A man’s home is his castle, no one can intrude in it or force you out, even the king of England! We all know that social media accounts are not our home as we can be banned or censored there, but how about self-hosted websites? are they truly our home?
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“US government seizes dozens of US website domains connected to Iran“, this was a news that went viral a few years ago and made the majority of us Iranians happy (including me), long story short: there were a bunch of .com websites which were owned by dozens of propaganda channels that were taken down by the domain name’s registrar by the order of the government.
But there’s something really sad and shocking about what happened for me and for everyone caring about freedom of speech and self custody, that internet domain names can be “seized” which means your domain name is like the amount of money you have in your bank account, it is yours only because the government wants it to be yours, not that you truly own it. I used to consider self-hosted websites a private and safe home so that as a man’s home is his castle, we can defend ourselves from whoever trying to force us out (as happened in “Instagram fixes outage that told millions their accounts were suspended“), or intrude in our private corner (as in “Twitter abruptly bans all links to Instagram, Mastodon, and other competitors“), but even the domains we use on self-hosted websites aren’t in our custody.
The most widely used generic Top Level Domains (TLDs) like .com, .net and .org, are all under US jurisdiction so they are all seize-prone.
Let’s break ccTLDs into 2 categories, Widely Used ccTLDs and some none-widely used ones that are attractive for me personally which I call Honorable Mentions.
1- Widely Used ccTLDs
There are some good domain name extensions that are coincidentally good to be used for other use cases than being affiliated with the country of origin, here is a list of my favorite ones:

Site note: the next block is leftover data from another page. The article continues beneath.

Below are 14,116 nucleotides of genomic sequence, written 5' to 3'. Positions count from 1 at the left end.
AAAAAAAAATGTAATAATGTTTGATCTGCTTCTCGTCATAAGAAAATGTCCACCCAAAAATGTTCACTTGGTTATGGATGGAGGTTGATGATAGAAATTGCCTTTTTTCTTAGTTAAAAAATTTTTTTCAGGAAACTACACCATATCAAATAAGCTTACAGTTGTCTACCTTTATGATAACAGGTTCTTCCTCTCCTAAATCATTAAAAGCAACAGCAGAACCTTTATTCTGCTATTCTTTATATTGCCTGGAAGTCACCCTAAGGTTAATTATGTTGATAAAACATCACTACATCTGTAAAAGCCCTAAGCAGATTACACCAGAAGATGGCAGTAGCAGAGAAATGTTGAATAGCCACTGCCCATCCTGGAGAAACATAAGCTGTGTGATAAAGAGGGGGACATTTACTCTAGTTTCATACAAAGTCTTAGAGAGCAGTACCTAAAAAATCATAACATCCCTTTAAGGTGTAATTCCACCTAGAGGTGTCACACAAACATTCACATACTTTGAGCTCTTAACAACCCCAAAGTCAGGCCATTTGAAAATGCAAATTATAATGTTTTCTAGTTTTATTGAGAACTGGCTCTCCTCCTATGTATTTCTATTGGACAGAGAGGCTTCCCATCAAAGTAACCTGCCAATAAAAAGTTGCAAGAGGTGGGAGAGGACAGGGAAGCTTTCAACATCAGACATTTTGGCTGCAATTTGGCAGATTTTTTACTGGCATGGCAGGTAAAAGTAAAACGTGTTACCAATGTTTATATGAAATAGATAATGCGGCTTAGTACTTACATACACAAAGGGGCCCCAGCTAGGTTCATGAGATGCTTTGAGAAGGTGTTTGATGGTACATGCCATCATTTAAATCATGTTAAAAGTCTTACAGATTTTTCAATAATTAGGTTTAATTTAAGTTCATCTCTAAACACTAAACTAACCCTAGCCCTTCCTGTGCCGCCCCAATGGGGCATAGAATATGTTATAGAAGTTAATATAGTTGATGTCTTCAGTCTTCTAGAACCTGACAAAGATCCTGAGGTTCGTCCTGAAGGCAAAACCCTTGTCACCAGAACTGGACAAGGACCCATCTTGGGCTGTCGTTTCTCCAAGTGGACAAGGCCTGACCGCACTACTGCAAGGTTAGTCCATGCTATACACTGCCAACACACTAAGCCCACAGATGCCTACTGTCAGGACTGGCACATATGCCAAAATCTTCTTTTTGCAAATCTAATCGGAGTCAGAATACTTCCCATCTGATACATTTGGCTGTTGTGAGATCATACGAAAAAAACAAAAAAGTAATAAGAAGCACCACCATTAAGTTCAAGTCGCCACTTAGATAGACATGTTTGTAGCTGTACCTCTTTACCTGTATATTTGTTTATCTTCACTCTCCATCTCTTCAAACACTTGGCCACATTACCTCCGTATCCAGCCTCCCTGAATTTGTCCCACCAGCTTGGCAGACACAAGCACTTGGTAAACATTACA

|Name||Country||Use Case||Technical Contact|
|.me||Montenegro||Me||GoDaddy (US) &
Identity Digital (US) &
DoMEn d.o.o (ME)
|.io||British Indian Ocean Territory||International Organization||Identity Digital (US)|
|.ai||Anguilla||Artificial Intelligence||Vincent Cate (AI)|
As we see in the table, except .ai domain the rest of the extensions are managed by US corporations, The good thing about ccTLDs is that only the Technical Contacts of the domains are the choke point of being seize-prone and the Manager and Administrative Contacts are usually entities within the associated nation that don’t have a history of seizing domains (at least yet).
So technically speaking you can be deprived of your domain but legally it’s up to the associated country, and here comes an important question: If the US decides to take your ccTLD domain down, will it happen?
2- Honorable Mentions Among ccTLDs
These country code top level domains are owned by countries that have a better history of respecting internet freedom.
Top on the list is .ch, the Swiss extension which stands for Confoederatio Helvetica.
Switzerland has a long history of neutrality and this can be applied to the government’s attitude towards the internet too, WikiLeak’s switch to .ch after it’s .org Domain Getting Downed By Hosting Service, and also that privacy friendly companies like Proton are located there can be good examples of why the Swiss domains can be a better choice comparing to other ccTLDs.
Second on the list is Iceland, world’s most free country regarding the internet based on Freedom On The Net’s index (2022). Iceland and Estonia are the only countries in the list that have a score above 90.
At the end of the day, no matter whether it’s a US corporation or a casual government, or even a low profile government like Switzerland, that you don’t have custody over your domains makes you vulnerable to different types of attacks, it can be due to an order from a court, or simply because of a technical issue, as in October 7th 2021, An entire top-level domain got knocked offline and nothing could be done because Arizona was asleep.
Ethereum Name Service (ENS) is an equivalent of DNS on Ethereum Blockchain, if you buy a domain name and mint it on the blockchain almost no one can take it from you, just as any other token that you mint on a blockchain.
The logic behind .eth domains is set in a way that .eth domains resolve to specific IPFS (InterPlanetary FileSystem) directories which can be HTML files, now if that HTML file is an SPA (Single Page Application) that retrieves data from a specific server with a specific IP, you actually have a website whose domain is hosted on decentralized entities (Ethereum and IPFS).
.eth domains are currently the only “kinda” accepted decentralized solutions, and yet there are questions regarding it’s maturity and usability, to know more about ENS and .eth domains, read the second part of this post on Are We ENS/IPFS Yet.